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Identifying DNS Errors

Updated: April 21, 2010

Applies To: System Center Data Protection Manager 2010

The DPM server and its protected computers cannot communicate reliably unless the Domain Name System (DNS) is functioning properly. Use the following procedures to identify and resolve DNS problems on either the DPM server or a protected computer:

  • In the Services console, review the status of the following services and start them if they are not already started:

    • DNS Client

    • TCP/IP NetBIOS Helper (if the intranet is NetBIOS-enabled)

  • Verify that the Hosts file exists and that the correct path to the Hosts file is configured.

    • Verify that HKEY_LOCAL_MACHINE\SYSTEM\CurrentControlSet\Services\Tcpip\Parameters\ REG_EXPAND_SZ: DataBasePath is set to %SystemRoot%\System32\drivers\*

    • Verify that the Hosts file is located at %SystemRoot%\System32\drivers\*\hosts.

  • Empty the following caches:

    • To empty the DNS cache, run ipconfig /flushdns

    • To empty the NetBIOS cache, run nbtstat -Rand nbtstat -RR

    • To empty the Address Resolution Protocol (ARP) cache, run arp –d *

  • Verify the IP addresses of the DNS servers and Windows Internet Name Service (WINS) server:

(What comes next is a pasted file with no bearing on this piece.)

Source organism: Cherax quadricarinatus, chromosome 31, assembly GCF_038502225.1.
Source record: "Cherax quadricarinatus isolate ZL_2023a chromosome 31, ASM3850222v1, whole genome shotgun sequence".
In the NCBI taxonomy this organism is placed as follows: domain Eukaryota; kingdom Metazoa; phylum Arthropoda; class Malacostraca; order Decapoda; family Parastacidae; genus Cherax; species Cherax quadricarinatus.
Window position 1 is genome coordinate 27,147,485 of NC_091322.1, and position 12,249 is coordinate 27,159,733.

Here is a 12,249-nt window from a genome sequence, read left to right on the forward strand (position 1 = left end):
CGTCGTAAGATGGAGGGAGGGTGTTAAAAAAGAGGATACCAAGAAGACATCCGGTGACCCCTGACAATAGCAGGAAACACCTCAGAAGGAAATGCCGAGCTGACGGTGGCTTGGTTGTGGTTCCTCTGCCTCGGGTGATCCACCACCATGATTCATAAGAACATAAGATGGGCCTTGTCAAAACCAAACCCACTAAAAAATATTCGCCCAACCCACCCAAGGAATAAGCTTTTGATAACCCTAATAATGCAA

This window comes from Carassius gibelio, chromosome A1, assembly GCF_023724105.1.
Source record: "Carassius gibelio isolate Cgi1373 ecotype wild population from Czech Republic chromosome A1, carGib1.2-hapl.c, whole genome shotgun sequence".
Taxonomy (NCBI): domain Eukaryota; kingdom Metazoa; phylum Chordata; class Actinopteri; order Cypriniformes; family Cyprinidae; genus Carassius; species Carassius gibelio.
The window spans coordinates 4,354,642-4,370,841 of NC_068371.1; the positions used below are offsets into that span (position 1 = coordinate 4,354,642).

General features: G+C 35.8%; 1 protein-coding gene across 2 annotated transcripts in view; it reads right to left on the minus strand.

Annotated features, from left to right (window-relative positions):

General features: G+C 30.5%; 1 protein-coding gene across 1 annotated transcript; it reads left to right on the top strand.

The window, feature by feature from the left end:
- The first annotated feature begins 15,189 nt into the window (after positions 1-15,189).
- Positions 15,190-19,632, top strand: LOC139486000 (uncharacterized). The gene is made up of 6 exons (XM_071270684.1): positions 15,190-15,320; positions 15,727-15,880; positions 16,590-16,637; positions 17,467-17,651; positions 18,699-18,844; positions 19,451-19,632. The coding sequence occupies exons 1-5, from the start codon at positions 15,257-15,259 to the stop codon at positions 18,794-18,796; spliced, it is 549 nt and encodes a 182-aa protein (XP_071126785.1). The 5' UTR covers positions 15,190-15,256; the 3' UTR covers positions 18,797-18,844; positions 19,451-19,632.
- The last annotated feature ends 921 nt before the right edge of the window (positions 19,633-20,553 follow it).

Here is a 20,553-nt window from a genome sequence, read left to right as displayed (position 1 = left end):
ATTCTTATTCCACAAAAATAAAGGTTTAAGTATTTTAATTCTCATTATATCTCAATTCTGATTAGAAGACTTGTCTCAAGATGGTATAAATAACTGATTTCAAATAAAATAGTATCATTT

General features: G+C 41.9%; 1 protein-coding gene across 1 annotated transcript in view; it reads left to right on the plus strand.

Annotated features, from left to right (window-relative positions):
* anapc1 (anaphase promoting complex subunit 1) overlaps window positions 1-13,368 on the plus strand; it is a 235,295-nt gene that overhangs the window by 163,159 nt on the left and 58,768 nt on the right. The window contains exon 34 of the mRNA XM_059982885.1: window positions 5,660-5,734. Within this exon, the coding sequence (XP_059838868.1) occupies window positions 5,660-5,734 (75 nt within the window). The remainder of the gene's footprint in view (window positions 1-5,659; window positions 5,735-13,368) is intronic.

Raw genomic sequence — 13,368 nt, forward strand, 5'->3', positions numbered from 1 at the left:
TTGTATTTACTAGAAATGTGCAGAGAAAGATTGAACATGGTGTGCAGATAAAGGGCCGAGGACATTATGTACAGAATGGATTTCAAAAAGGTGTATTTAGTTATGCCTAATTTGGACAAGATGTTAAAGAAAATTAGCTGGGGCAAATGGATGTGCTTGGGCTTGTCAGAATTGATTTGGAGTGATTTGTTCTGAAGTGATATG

• Run ipconfig /ALLto obtain the IP addresses.

    • Use the Pingand Tracertcommands to check network connectivity to each IP address.

  • In Microsoft Management Console (MMC), open the Group Policy Object Editor snap-in for the local computer and verify the local DNS client settings in Local Computer Policy\Computer Configuration\Administrative Templates\Network\DNS Client.

  • Verify DNS Suffix Search List by running ipconfig /ALL.

  • Check related settings by using Network Connections in Control Panel.

    • Right-click the appropriate network connection for the LAN, and then click Properties.

    • Select Internet Protocol (TCP/IP), and then click Properties.

    • On the Internet Protocol (TCP/IP) Properties dialog box, click the Advanced button.

    • Verify the settings on DNS and WINS tabs.

  • Run nslookupusing the debug and verbose options to see more detail related to the DNS queries.

  • Use Network Monitor to determine whether the correct DNS server responds to ping.

Additional Resources

For more information on troubleshooting DNS, see the following:

Tools

For more information on the following tools, see TCP/IP Tools and Settings (http://go.microsoft.com/fwlink/?LinkId=50841).

  • Arp: View and manage the ARP cache on the interfaces of the local computer.

  • Ipconfig: Display current TCP/IP network configuration values, update or release Dynamic Host Configuration Protocol (DHCP) allocated leases, and display, register, or flush DNS names.

  • Nbtstat: Check the state of current NetBIOS over TCP/IP (NetBT) connections, view and update the NetBIOS name cache, and determine the names registered with WINS.

  • Nslookup: Check records, domain host aliases, domain host services, and operating system information by querying DNS servers.

  • Ping: Send Internet Control Message Protocol (ICMP) Echo messages to verify IP connectivity. Windows Server 2003 adds IPv6 parameters to the ping command.

  • Tracert: Trace a path to a destination. Windows Server 2003 adds IPv6 parameters to the tracert command.

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